Hugo + Forestry + Gitlab = <3
This blog uses a so called “static site generator” (SSG).
In this post I will show you which tools I use to overcome the bad things about SSGs and how I use them.
In case you don’t know what these are: In short, it’s a piece of software that takes a bunch of text file as input and generates HTML files. In the process things like menus, sitemap, breadcrumbs etc. are generated.
You may ask yourself: Why? Well, the only dynamic functionality on this blog is the comment section which is hosted somewhere else.
Since the vast majority of this blog does not need to be generated dnymically, a system like serendipity or wordpress would only lead to potential security holes without any reason for taking the risk.
The simple way
The benefit of SSGs is: You edit some markdown files, the HTML files are generated and you’re done. Well, if your only goal was to generate some local HTML files, but if you want to create an online site or blog, that HTML needs to go somewhere.
But as soon as you are on a different computer, have multiple content authors or just are a fan of your work not getting lost in the next HDD crash, you want to have something different.
The simple enough way
So to step up your game, you use a version control system. Nowadays you will most likely choose git. In my case I’ve choosen gitlab, mostly because there are private repos and not everyone is able to see my drafts.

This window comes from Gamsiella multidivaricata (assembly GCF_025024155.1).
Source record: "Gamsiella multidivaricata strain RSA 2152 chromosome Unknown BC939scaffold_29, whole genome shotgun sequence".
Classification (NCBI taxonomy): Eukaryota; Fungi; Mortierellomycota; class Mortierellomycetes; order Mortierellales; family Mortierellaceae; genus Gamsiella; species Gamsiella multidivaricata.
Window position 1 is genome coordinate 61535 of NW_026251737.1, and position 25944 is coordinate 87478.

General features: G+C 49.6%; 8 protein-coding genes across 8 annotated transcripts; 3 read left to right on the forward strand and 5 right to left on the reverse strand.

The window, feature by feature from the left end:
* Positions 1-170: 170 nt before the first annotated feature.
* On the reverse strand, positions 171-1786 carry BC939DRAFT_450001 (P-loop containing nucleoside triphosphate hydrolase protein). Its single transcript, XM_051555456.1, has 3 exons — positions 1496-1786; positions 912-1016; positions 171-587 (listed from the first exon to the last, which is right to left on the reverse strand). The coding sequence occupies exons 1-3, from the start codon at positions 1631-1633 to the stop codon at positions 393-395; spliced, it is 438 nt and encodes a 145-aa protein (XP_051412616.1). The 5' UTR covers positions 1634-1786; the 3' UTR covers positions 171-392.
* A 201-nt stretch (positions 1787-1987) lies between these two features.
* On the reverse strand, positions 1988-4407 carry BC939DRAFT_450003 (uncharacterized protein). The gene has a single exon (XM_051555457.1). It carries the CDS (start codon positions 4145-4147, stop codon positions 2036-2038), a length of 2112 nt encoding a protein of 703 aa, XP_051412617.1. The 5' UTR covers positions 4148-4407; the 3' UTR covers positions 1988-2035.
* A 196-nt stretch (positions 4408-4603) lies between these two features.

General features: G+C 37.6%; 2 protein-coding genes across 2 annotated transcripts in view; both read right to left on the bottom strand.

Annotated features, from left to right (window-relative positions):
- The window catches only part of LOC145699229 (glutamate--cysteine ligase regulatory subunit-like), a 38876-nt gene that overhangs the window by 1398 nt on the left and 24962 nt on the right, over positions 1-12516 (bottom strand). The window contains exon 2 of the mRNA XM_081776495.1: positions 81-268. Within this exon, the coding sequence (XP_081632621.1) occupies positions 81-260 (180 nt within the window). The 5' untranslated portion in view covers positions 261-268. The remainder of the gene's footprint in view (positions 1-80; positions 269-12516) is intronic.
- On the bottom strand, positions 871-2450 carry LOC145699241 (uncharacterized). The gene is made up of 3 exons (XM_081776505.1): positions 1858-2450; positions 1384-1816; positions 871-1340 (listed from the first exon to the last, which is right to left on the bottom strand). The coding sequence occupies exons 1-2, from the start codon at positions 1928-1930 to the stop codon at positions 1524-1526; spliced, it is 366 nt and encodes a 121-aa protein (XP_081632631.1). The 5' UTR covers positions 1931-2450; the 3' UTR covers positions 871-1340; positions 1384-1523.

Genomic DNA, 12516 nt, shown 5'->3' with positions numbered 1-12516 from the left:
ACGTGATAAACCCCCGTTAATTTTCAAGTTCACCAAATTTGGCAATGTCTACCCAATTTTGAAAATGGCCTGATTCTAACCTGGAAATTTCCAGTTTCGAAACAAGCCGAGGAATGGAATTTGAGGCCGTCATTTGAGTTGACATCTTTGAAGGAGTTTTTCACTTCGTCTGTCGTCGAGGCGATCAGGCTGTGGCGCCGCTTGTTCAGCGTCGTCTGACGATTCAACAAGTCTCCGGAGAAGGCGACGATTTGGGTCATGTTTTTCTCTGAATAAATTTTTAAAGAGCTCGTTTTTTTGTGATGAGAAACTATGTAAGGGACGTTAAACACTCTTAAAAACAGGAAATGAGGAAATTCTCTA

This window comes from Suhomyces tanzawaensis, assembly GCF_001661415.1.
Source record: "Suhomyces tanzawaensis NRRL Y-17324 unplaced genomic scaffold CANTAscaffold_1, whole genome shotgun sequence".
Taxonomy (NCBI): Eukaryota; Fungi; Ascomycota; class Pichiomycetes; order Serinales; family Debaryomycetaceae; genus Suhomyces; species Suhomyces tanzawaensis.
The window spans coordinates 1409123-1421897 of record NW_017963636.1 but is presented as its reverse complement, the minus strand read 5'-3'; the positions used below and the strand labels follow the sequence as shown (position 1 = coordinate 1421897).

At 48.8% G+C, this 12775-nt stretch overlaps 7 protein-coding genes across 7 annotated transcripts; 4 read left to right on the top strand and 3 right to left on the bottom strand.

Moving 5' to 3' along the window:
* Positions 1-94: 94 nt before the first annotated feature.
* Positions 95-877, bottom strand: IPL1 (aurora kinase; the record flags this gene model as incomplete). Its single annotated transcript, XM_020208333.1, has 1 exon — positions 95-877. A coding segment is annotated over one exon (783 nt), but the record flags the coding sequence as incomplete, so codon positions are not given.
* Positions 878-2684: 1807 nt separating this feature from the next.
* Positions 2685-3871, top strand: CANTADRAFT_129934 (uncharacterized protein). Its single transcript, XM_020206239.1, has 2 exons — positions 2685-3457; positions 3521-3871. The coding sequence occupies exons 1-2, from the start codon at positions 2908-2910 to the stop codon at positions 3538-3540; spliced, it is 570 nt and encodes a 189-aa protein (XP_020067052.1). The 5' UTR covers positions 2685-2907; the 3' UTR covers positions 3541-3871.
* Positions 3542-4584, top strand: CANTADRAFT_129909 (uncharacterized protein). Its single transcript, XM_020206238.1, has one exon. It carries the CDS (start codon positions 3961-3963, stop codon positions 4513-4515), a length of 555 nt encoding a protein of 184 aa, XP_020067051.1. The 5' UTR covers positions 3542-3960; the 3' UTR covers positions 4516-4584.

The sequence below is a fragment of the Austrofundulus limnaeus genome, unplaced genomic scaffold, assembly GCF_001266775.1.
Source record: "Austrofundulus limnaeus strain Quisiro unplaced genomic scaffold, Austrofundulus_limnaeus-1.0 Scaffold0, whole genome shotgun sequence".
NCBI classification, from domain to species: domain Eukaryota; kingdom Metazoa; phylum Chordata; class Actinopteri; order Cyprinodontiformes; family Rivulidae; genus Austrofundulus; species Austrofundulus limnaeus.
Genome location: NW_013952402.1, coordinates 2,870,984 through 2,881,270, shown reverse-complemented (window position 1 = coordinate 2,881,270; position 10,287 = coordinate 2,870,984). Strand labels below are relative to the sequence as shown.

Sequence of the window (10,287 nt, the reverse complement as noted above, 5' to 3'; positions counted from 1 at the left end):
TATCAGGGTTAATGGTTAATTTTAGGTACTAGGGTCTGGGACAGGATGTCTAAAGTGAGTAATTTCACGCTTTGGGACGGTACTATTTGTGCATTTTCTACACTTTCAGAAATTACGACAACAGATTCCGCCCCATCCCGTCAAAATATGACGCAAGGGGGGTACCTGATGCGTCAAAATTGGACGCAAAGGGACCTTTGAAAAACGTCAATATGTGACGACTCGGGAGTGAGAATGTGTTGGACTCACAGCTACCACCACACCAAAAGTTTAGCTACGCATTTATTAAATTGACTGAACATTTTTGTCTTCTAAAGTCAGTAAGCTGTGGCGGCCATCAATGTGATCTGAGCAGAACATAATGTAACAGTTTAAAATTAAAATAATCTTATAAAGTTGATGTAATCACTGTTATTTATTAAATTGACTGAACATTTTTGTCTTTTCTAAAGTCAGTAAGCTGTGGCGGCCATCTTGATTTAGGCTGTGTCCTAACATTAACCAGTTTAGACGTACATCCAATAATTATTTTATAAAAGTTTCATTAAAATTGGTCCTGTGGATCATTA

So now you have a git to backup, but to make things perfect you surely would want to publish your site as soon as you are merging something into the master branch - right?
So this is where netlify comes into play. It’s a free* hosting service with auto-deploy from gitlab (and other services). You create an account, do some setup stuff and your content is available online almost immediatly.
Do you remember that I wrote SSGs need to be run to generate the HTML? Well, netlify does that for you. And if you want to, you can use your custom domain, like I am using 3stadt.com for this blog.**
If you dig deep enough, there is the gitlab Web IDE. With that IDE, you are able to edit your site on the go in your web browser. But well, it’s not the prettiest thing if you’re just editing content.
The simple and beautiful way
So as last part after hugo, gitlab and netlify, there is forestry. To be fair, there are still some things missing, like the custom hugo templates shown in the next screenshot.
But what you’ll notice as well: It’s a nice, beautiful editor. And well, it’s as free* as netlify.
Tying it all together
After all, the workflow is like this:
- Log into forestry
- Create a new entry
All the “heavy loading” is in the background. Well, in my case forestry is not committing to the master, so I need to create a PR and stuff, but that’s just because of me.
If there is interest in some actual tutorials on how to click through the services and set everything up just let me know in the comment section. :-)
*(free: There are paid pro features)
**Caution: You need to use the netlify DNS Servers for your domain.